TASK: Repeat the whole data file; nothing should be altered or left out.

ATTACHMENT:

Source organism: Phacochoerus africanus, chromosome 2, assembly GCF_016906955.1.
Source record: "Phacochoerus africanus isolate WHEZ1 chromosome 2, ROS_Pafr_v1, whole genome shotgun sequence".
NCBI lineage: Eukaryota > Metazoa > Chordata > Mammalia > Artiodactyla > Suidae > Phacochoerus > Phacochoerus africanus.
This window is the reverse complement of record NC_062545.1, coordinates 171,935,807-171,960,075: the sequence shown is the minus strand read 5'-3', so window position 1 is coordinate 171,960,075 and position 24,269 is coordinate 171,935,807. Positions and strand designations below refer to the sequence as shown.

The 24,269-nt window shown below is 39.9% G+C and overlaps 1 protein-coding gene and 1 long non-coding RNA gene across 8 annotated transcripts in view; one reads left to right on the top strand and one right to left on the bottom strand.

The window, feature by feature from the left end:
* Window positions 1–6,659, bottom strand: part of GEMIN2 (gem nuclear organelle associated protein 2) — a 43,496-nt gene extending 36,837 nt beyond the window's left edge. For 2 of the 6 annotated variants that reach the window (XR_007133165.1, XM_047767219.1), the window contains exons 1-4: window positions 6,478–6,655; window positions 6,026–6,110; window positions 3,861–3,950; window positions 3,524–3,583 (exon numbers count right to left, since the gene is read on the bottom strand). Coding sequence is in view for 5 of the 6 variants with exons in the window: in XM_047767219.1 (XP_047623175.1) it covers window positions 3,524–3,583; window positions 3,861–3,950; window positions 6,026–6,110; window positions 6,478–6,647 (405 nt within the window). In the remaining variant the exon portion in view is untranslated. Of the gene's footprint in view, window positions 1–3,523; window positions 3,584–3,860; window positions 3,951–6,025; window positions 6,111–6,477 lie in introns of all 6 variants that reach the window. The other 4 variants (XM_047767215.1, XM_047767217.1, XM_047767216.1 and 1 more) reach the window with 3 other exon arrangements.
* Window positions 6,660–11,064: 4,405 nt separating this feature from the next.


Source organism: Phacochoerus africanus, chromosome 2, assembly GCF_016906955.1.
Source record: "Phacochoerus africanus isolate WHEZ1 chromosome 2, ROS_Pafr_v1, whole genome shotgun sequence".
NCBI lineage: Eukaryota > Metazoa > Chordata > Mammalia > Artiodactyla > Suidae > Phacochoerus > Phacochoerus africanus.
This window is the reverse complement of record NC_062545.1, coordinates 171,935,807-171,960,075: the sequence shown is the minus strand read 5'-3', so window position 1 is coordinate 171,960,075 and position 24,269 is coordinate 171,935,807. Positions and strand designations below refer to the sequence as shown.

The 24,269-nt window shown below is 39.9% G+C and overlaps 1 protein-coding gene and 1 long non-coding RNA gene across 8 annotated transcripts in view; one reads left to right on the top strand and one right to left on the bottom strand.

The window, feature by feature from the left end:
* Window positions 1–6,659, bottom strand: part of GEMIN2 (gem nuclear organelle associated protein 2) — a 43,496-nt gene extending 36,837 nt beyond the window's left edge. For 2 of the 6 annotated variants that reach the window (XR_007133165.1, XM_047767219.1), the window contains exons 1-4: window positions 6,478–6,655; window positions 6,026–6,110; window positions 3,861–3,950; window positions 3,524–3,583 (exon numbers count right to left, since the gene is read on the bottom strand). Coding sequence is in view for 5 of the 6 variants with exons in the window: in XM_047767219.1 (XP_047623175.1) it covers window positions 3,524–3,583; window positions 3,861–3,950; window positions 6,026–6,110; window positions 6,478–6,647 (405 nt within the window). In the remaining variant the exon portion in view is untranslated. Of the gene's footprint in view, window positions 1–3,523; window positions 3,584–3,860; window positions 3,951–6,025; window positions 6,111–6,477 lie in introns of all 6 variants that reach the window. The other 4 variants (XM_047767215.1, XM_047767217.1, XM_047767216.1 and 1 more) reach the window with 3 other exon arrangements.
* Window positions 6,660–11,064: 4,405 nt separating this feature from the next.